Boeing 737-800 System Description

1. Primary Flight Controls 8. Electrical
2. Secondary Flight Controls 9. Fuel
3. Engines 10. Hydraulics
4. APU 11. Landing Gear and Brakes
5. Bleed Air 12. Flight Management System
6. Pressurization 13. TCAS
7. Air Conditioning  

•Please watch the following systems videos online. They give a general introduction and description of the systems of the Boeing 737 Aircraft. You may need to watch each video more than a few times to get familiar with it.

•Once you are familiar with the video, read the related system description on this document and relate to the video.

•Below are a brief textual description of each system. You will need to memorize this information as you will be asked to describe each system in your oral exam of your Aircraft Dispatcher Certification.

•Please complete memorizing the systems before commencing your classroom portion of the Aircraft Dispatcher Course.


B737-800 has:

  • 2 elevators
  • 2 ailerons
  • 1 rudder
  • 8 flight spoilers

Pilot control inputs are sent to Power Control Units (PCUs). PCU is the interface between pilot’s mechanical input and a series of hydraulic actuators acting on each control surfaces.

LEFT PCU is powered by HYDRAULIC A


Manual Reversion = When pilots control flight control surfaces via cables and linkages that allow for manual control in event of complete hydraulic systems failure.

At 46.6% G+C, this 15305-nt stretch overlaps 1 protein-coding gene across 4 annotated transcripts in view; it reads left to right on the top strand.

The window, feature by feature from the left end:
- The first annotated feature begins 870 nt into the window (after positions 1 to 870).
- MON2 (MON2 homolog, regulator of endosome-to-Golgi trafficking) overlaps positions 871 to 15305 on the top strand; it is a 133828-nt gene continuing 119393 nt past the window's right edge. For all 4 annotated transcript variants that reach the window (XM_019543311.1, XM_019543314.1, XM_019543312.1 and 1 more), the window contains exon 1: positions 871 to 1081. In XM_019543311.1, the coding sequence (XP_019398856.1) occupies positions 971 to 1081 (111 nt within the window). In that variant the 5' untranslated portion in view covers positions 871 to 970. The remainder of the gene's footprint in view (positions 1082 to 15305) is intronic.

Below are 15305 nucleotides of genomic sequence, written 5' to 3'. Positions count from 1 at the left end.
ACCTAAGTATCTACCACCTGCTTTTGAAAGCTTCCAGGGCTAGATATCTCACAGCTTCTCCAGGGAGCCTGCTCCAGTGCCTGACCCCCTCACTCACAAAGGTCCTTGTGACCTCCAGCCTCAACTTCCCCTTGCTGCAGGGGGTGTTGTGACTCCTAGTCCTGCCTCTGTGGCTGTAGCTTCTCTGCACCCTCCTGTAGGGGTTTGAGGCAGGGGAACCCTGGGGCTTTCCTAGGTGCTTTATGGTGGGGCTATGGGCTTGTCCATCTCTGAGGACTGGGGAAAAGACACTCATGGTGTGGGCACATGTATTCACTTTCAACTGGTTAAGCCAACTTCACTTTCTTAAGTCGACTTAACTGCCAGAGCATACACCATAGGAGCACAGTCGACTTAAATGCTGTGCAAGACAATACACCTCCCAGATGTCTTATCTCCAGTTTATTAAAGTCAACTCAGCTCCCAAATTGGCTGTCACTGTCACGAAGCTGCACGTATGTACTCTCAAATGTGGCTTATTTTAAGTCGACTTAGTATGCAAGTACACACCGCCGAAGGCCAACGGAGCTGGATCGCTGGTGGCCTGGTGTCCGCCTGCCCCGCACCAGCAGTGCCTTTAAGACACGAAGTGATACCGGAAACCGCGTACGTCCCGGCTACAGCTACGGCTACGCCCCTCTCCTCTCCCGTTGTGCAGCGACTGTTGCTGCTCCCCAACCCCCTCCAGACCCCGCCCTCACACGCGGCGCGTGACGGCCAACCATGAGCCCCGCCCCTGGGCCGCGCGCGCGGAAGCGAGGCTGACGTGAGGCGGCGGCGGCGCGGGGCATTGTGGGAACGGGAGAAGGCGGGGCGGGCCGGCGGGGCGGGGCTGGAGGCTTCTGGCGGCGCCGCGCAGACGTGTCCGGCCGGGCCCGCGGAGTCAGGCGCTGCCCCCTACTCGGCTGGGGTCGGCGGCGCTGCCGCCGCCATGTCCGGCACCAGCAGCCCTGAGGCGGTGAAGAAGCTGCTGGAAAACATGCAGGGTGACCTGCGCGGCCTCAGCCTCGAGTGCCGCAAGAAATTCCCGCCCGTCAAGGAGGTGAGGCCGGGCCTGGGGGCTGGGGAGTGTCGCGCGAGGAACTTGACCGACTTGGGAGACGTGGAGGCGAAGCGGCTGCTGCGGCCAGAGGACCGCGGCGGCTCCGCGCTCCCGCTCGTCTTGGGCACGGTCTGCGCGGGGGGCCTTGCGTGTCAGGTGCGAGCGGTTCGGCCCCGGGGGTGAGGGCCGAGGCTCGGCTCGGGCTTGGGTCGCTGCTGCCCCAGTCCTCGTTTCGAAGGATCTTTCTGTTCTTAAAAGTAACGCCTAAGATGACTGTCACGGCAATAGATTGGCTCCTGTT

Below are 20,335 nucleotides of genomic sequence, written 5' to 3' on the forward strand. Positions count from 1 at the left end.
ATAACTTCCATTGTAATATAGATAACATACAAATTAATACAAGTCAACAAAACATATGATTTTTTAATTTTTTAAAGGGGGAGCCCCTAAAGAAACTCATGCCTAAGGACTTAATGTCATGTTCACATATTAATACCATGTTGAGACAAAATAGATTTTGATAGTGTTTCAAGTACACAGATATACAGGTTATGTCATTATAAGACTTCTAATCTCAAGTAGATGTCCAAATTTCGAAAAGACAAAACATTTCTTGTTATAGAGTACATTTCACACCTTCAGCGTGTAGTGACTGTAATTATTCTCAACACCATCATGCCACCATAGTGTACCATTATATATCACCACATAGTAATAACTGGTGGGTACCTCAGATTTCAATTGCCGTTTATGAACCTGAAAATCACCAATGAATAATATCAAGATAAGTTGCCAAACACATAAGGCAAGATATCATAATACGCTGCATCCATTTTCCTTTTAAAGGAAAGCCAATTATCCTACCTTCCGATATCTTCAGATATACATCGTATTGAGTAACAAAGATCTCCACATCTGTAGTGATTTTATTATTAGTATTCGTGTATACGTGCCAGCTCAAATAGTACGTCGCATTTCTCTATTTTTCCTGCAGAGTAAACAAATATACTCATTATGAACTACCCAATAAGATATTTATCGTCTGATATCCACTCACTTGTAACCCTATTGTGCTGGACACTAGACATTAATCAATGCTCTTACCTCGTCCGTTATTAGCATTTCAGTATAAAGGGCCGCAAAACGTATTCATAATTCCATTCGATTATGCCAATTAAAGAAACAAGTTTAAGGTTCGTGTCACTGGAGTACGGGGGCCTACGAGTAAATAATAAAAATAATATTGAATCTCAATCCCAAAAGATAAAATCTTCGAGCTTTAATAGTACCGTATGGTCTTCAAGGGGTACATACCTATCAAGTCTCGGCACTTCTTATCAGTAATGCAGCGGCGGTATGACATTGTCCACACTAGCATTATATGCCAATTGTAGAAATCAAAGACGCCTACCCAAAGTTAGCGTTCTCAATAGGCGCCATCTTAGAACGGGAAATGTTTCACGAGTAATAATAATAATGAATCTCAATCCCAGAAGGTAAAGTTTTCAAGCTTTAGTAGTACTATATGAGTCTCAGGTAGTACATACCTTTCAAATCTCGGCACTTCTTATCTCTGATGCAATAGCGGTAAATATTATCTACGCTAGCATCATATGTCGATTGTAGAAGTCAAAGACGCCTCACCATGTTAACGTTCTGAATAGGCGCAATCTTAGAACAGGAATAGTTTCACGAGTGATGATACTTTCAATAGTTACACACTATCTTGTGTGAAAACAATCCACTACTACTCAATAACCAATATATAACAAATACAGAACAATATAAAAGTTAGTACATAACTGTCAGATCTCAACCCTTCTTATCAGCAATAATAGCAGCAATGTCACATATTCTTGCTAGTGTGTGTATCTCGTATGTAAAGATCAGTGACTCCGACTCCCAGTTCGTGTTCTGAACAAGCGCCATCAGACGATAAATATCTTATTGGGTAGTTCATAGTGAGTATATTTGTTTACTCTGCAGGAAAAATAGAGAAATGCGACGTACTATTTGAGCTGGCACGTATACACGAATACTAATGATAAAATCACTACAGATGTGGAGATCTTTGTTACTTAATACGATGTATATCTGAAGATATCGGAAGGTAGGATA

Elevator feel and centering unit is a computer, provides forces to control column. This unit receives input from:

  • Pitot Tubes
  • Hydraulic System A and B
  • Horizontal Stabilizer
  • Elevator Feel Shift Module

B737-800 is trimmable in all 3 primary flight controls.

Mach Trim provides stability at Mach number above .615. Elevators are adjusted relative to stabilizer position.

 Mach number is obtained from ADIRU (Air Data Inertial Reference Unit)

Ailerons are coupled. When one moves down, another moves up. Ailerons are also operated via PCU. Each hydraulic system controls a single aileron.


This include the Flaps, Slats and Spoilers

Flaps: Trailing edge device that change the area and camber of the wing for increased lift and drag

Slats: Leading edge device that smoothen airflow on the top of the wing and provide extra lift